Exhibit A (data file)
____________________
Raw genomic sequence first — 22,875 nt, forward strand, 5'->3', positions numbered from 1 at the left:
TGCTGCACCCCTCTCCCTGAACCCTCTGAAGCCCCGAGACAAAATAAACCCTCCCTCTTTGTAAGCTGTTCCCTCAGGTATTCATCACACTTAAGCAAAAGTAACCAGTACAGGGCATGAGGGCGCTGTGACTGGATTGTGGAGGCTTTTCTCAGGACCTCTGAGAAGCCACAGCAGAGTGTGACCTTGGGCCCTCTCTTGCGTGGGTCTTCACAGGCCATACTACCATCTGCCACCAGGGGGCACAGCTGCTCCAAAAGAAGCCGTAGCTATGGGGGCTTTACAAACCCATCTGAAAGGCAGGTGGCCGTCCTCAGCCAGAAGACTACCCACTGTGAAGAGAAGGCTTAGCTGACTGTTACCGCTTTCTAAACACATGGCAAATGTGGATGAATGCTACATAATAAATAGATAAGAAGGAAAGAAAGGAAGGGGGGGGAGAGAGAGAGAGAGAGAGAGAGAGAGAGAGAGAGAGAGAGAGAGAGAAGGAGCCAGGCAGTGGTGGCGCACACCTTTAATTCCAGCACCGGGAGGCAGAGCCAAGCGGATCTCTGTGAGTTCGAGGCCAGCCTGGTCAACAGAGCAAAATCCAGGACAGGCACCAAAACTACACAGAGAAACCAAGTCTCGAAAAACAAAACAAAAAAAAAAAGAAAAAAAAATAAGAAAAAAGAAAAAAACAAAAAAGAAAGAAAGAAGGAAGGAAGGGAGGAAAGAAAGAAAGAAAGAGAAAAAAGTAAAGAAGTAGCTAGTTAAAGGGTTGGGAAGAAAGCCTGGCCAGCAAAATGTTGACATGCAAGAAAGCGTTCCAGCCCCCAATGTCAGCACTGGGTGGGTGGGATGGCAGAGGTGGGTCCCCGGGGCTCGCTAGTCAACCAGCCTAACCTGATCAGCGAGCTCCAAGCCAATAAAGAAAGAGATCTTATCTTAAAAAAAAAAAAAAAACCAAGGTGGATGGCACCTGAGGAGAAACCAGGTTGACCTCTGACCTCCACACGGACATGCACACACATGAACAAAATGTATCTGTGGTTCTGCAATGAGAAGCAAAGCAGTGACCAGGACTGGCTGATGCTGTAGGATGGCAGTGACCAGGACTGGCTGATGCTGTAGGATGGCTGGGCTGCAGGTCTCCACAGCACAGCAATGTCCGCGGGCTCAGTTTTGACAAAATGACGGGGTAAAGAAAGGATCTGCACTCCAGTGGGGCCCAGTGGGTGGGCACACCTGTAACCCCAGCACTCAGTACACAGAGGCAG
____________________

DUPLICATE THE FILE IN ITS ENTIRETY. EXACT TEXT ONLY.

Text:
Raw genomic sequence first — 22,875 nt, forward strand, 5'->3', positions numbered from 1 at the left:
TGCTGCACCCCTCTCCCTGAACCCTCTGAAGCCCCGAGACAAAATAAACCCTCCCTCTTTGTAAGCTGTTCCCTCAGGTATTCATCACACTTAAGCAAAAGTAACCAGTACAGGGCATGAGGGCGCTGTGACTGGATTGTGGAGGCTTTTCTCAGGACCTCTGAGAAGCCACAGCAGAGTGTGACCTTGGGCCCTCTCTTGCGTGGGTCTTCACAGGCCATACTACCATCTGCCACCAGGGGGCACAGCTGCTCCAAAAGAAGCCGTAGCTATGGGGGCTTTACAAACCCATCTGAAAGGCAGGTGGCCGTCCTCAGCCAGAAGACTACCCACTGTGAAGAGAAGGCTTAGCTGACTGTTACCGCTTTCTAAACACATGGCAAATGTGGATGAATGCTACATAATAAATAGATAAGAAGGAAAGAAAGGAAGGGGGGGGAGAGAGAGAGAGAGAGAGAGAGAGAGAGAGAGAGAGAGAGAGAGAGAAGGAGCCAGGCAGTGGTGGCGCACACCTTTAATTCCAGCACCGGGAGGCAGAGCCAAGCGGATCTCTGTGAGTTCGAGGCCAGCCTGGTCAACAGAGCAAAATCCAGGACAGGCACCAAAACTACACAGAGAAACCAAGTCTCGAAAAACAAAACAAAAAAAAAAAGAAAAAAAAATAAGAAAAAAGAAAAAAACAAAAAAGAAAGAAAGAAGGAAGGAAGGGAGGAAAGAAAGAAAGAAAGAGAAAAAAGTAAAGAAGTAGCTAGTTAAAGGGTTGGGAAGAAAGCCTGGCCAGCAAAATGTTGACATGCAAGAAAGCGTTCCAGCCCCCAATGTCAGCACTGGGTGGGTGGGATGGCAGAGGTGGGTCCCCGGGGCTCGCTAGTCAACCAGCCTAACCTGATCAGCGAGCTCCAAGCCAATAAAGAAAGAGATCTTATCTTAAAAAAAAAAAAAAAACCAAGGTGGATGGCACCTGAGGAGAAACCAGGTTGACCTCTGACCTCCACACGGACATGCACACACATGAACAAAATGTATCTGTGGTTCTGCAATGAGAAGCAAAGCAGTGACCAGGACTGGCTGATGCTGTAGGATGGCAGTGACCAGGACTGGCTGATGCTGTAGGATGGCTGGGCTGCAGGTCTCCACAGCACAGCAATGTCCGCGGGCTCAGTTTTGACAAAATGACGGGGTAAAGAAAGGATCTGCACTCCAGTGGGGCCCAGTGGGTGGGCACACCTGTAACCCCAGCACTCAGTACACAGAGGCAG